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Celebrities, Athletes Raise Funds To Fight Neglected Tropical Diseases in Developing Countries

For just half a US dollar per person a year, seven groups of the worst tropical diseases afflicting African residents of extremely poor regions can effectively be controlled or eliminated over the next five years. That’s the goal of the Stop NTDs campaign, an attack on so-called Neglected Tropical Diseases, which disable the poorest one billion people on our planet. The afflictions include river blindness, hookworm, elephantiasis, and schistosomiasis.

A campaign launched in September by former US President Bill Clinton’s Global Initiative (CGI) in conjunction with the Washington, DC-based Sabin Vaccine Institute, and professional basketball player Dikembe Mutombo aims to raise 25 million dollars to conquer diseases that blind, disfigure, and kill millions of people living on less than two dollars a day. The President of the Sabin Institute, Dr. Peter Hotez, helped form the Global Network for Neglected Tropical Disease Control. He says that the Sabin Institute and the World Health Organization (WHO) have assembled an affordable package of four medicines being distributed in African countries to halt the spread of the tropical infections.

“The packages are distributed by community-based workers. The way the Global Network works is we have several partners who comprise public and private partnerships that have a long track record of working with health ministries in developing countries and with the community-directed workers. These are predominantly individuals who have access to some of the remote rural areas of developing countries. They are working out in the fields, working out in these rural areas where these diseases occur. And the ministries themselves are doing the actual legwork in terms of getting these drugs out to the poorest people,” he says.

“The drugs are either albendazole or mebendazole, which primarily targets some of the intestinal worms; praziquantil, which targets a worm called schistosomiasis, which is a blood fluke; azithromycin, that targets an eye infection called trachoma; and ivermectin, which targets both river blindness and lymphatic filariasis. So by getting all of those seven neglected tropical diseases, we can through this package deliver it for the poorest people for less than 50 cents a year. So think about it. For 50 cents a year, we can target a group of diseases that are as important as HIV/AIDS or malaria, but at a tiny fraction of the cost. And so we think this is going to be a huge advance for the poorest people in developing countries,” he said.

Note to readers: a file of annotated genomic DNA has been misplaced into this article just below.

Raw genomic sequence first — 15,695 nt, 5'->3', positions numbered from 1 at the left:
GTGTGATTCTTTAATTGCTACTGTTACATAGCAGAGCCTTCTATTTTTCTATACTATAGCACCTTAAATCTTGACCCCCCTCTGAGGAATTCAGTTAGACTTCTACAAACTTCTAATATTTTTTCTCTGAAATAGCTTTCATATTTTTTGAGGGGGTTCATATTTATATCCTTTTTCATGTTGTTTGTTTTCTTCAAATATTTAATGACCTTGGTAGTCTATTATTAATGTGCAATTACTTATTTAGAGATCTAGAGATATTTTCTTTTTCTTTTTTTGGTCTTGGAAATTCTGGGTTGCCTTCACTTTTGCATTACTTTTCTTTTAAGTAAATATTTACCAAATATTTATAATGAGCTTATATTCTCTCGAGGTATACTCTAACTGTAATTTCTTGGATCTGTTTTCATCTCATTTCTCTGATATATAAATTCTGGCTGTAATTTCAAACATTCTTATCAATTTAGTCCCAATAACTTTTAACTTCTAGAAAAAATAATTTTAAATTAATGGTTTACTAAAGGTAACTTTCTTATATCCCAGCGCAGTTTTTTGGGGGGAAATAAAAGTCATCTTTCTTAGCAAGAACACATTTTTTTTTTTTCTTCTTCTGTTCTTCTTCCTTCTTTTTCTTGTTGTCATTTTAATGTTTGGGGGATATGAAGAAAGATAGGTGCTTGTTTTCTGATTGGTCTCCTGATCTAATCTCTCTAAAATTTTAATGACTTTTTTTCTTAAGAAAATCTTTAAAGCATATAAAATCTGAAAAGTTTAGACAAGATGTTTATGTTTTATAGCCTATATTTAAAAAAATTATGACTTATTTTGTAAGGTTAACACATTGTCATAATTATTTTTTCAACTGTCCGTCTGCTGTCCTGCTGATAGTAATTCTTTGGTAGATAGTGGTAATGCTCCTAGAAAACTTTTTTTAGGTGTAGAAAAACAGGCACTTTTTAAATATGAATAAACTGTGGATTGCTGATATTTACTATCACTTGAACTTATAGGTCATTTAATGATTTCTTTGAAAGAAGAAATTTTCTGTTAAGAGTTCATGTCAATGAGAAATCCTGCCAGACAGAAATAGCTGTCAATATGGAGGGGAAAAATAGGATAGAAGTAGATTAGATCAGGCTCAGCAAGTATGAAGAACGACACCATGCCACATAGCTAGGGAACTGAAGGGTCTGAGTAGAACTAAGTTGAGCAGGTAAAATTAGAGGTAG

The Stop NTDs campaign hopes that ties with President Clinton’s Global Initiative and the Bill and Melinda Gates Foundation will help elevate the visibility of tropical afflictions to attract greater research and funding so that they are not overshadowed by such other monumentally recognized threats as HIV/AIDS and malaria. Hotez credits the Gates Foundation with providing backup support for research on developing medications in the event that tropical diseases become resistant to current treatments. And he credits CGI with helping to level the playing field by focusing equal attention on all illnesses that strike impoverished people in the developing world.

“The Clinton Global Initiative has been very welcoming in terms of trying to elevate the profile of these diseases and give it a forum in front of corporate leaders, global political leaders, as well as a number of Hollywood celebrities,” he points out.

Among these personae, who are lending their support as NTD ambassadors and fundraisers in the global campaign are American TV and movie actress Alyssa Milano, National Basketball Association (NBA) veteran, Congolese-born Dikembe Mutombo of the Houston Rockets, Hollywood action and screen idol Jackie Chan, and from the world of politics, Massachusetts Senator Edward Kennedy and Kansas Senator Sam Brownback.

Many of the high-profile figures appear on a Stop NTDs Campaign internet website, which has been set up for people around the world interested in contributing financially and rallying politically to win greater government support. The web page can be accessed at Peter Hotez says the current 25 million dollar campaign goal can do a lot of good.

“It’s easy to do the math. 25 million dollars (at 50 cents a package). That’s 50 million packages, where 50 million of the poorest people in the world can benefit,” he notes.